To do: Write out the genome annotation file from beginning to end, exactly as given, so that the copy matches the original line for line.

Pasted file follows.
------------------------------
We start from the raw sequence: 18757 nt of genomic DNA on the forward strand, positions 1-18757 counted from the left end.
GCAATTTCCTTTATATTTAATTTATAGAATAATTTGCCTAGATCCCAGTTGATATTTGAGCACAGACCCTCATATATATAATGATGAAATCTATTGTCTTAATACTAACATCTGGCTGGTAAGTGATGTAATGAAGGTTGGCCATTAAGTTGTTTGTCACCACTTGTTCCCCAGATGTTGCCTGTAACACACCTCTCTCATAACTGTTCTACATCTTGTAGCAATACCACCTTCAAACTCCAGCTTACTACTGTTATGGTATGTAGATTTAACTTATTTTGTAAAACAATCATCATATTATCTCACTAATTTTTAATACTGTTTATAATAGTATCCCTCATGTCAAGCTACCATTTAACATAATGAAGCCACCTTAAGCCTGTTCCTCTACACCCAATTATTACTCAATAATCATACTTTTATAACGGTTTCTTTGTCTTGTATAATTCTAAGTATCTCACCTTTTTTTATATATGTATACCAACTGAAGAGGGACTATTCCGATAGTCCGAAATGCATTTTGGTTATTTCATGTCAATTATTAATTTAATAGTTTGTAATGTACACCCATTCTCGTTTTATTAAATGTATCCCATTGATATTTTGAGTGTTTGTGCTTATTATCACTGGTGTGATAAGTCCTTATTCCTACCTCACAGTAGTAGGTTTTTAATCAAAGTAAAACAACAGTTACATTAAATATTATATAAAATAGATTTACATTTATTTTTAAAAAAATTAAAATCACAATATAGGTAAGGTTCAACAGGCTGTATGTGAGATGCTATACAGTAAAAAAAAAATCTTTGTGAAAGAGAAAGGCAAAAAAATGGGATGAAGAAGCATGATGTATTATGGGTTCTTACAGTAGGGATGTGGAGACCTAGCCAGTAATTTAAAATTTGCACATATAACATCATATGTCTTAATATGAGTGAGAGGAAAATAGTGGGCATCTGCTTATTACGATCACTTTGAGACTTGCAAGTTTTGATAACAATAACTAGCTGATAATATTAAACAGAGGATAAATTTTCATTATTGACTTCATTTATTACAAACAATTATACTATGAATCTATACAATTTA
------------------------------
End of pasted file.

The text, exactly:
We start from the raw sequence: 18757 nt of genomic DNA on the forward strand, positions 1-18757 counted from the left end.
GCAATTTCCTTTATATTTAATTTATAGAATAATTTGCCTAGATCCCAGTTGATATTTGAGCACAGACCCTCATATATATAATGATGAAATCTATTGTCTTAATACTAACATCTGGCTGGTAAGTGATGTAATGAAGGTTGGCCATTAAGTTGTTTGTCACCACTTGTTCCCCAGATGTTGCCTGTAACACACCTCTCTCATAACTGTTCTACATCTTGTAGCAATACCACCTTCAAACTCCAGCTTACTACTGTTATGGTATGTAGATTTAACTTATTTTGTAAAACAATCATCATATTATCTCACTAATTTTTAATACTGTTTATAATAGTATCCCTCATGTCAAGCTACCATTTAACATAATGAAGCCACCTTAAGCCTGTTCCTCTACACCCAATTATTACTCAATAATCATACTTTTATAACGGTTTCTTTGTCTTGTATAATTCTAAGTATCTCACCTTTTTTTATATATGTATACCAACTGAAGAGGGACTATTCCGATAGTCCGAAATGCATTTTGGTTATTTCATGTCAATTATTAATTTAATAGTTTGTAATGTACACCCATTCTCGTTTTATTAAATGTATCCCATTGATATTTTGAGTGTTTGTGCTTATTATCACTGGTGTGATAAGTCCTTATTCCTACCTCACAGTAGTAGGTTTTTAATCAAAGTAAAACAACAGTTACATTAAATATTATATAAAATAGATTTACATTTATTTTTAAAAAAATTAAAATCACAATATAGGTAAGGTTCAACAGGCTGTATGTGAGATGCTATACAGTAAAAAAAAAATCTTTGTGAAAGAGAAAGGCAAAAAAATGGGATGAAGAAGCATGATGTATTATGGGTTCTTACAGTAGGGATGTGGAGACCTAGCCAGTAATTTAAAATTTGCACATATAACATCATATGTCTTAATATGAGTGAGAGGAAAATAGTGGGCATCTGCTTATTACGATCACTTTGAGACTTGCAAGTTTTGATAACAATAACTAGCTGATAATATTAAACAGAGGATAAATTTTCATTATTGACTTCATTTATTACAAACAATTATACTATGAATCTATACAATTTA